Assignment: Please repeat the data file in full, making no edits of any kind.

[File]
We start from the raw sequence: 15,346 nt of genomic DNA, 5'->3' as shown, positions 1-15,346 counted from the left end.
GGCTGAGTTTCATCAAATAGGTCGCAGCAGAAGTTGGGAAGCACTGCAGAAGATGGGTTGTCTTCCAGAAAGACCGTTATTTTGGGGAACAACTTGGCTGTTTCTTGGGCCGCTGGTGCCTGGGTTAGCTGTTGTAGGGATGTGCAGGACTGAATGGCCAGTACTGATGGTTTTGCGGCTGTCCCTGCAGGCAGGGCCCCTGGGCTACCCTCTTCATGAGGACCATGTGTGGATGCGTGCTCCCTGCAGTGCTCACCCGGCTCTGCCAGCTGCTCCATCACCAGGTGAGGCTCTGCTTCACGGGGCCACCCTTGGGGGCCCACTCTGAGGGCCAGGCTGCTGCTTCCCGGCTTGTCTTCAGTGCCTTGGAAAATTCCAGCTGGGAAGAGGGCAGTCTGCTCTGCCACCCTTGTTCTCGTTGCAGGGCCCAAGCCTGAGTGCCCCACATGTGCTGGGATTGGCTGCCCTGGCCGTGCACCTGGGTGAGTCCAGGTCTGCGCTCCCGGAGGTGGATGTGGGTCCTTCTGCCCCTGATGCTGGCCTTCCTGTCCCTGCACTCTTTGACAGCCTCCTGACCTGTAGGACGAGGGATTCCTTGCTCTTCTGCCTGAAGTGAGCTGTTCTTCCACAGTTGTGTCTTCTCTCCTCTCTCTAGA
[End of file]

We start from the raw sequence: 15,346 nt of genomic DNA, 5'->3' as shown, positions 1-15,346 counted from the left end.
GGCTGAGTTTCATCAAATAGGTCGCAGCAGAAGTTGGGAAGCACTGCAGAAGATGGGTTGTCTTCCAGAAAGACCGTTATTTTGGGGAACAACTTGGCTGTTTCTTGGGCCGCTGGTGCCTGGGTTAGCTGTTGTAGGGATGTGCAGGACTGAATGGCCAGTACTGATGGTTTTGCGGCTGTCCCTGCAGGCAGGGCCCCTGGGCTACCCTCTTCATGAGGACCATGTGTGGATGCGTGCTCCCTGCAGTGCTCACCCGGCTCTGCCAGCTGCTCCATCACCAGGTGAGGCTCTGCTTCACGGGGCCACCCTTGGGGGCCCACTCTGAGGGCCAGGCTGCTGCTTCCCGGCTTGTCTTCAGTGCCTTGGAAAATTCCAGCTGGGAAGAGGGCAGTCTGCTCTGCCACCCTTGTTCTCGTTGCAGGGCCCAAGCCTGAGTGCCCCACATGTGCTGGGATTGGCTGCCCTGGCCGTGCACCTGGGTGAGTCCAGGTCTGCGCTCCCGGAGGTGGATGTGGGTCCTTCTGCCCCTGATGCTGGCCTTCCTGTCCCTGCACTCTTTGACAGCCTCCTGACCTGTAGGACGAGGGATTCCTTGCTCTTCTGCCTGAAGTGAGCTGTTCTTCCACAGTTGTGTCTTCTCTCCTCTCTCTAGA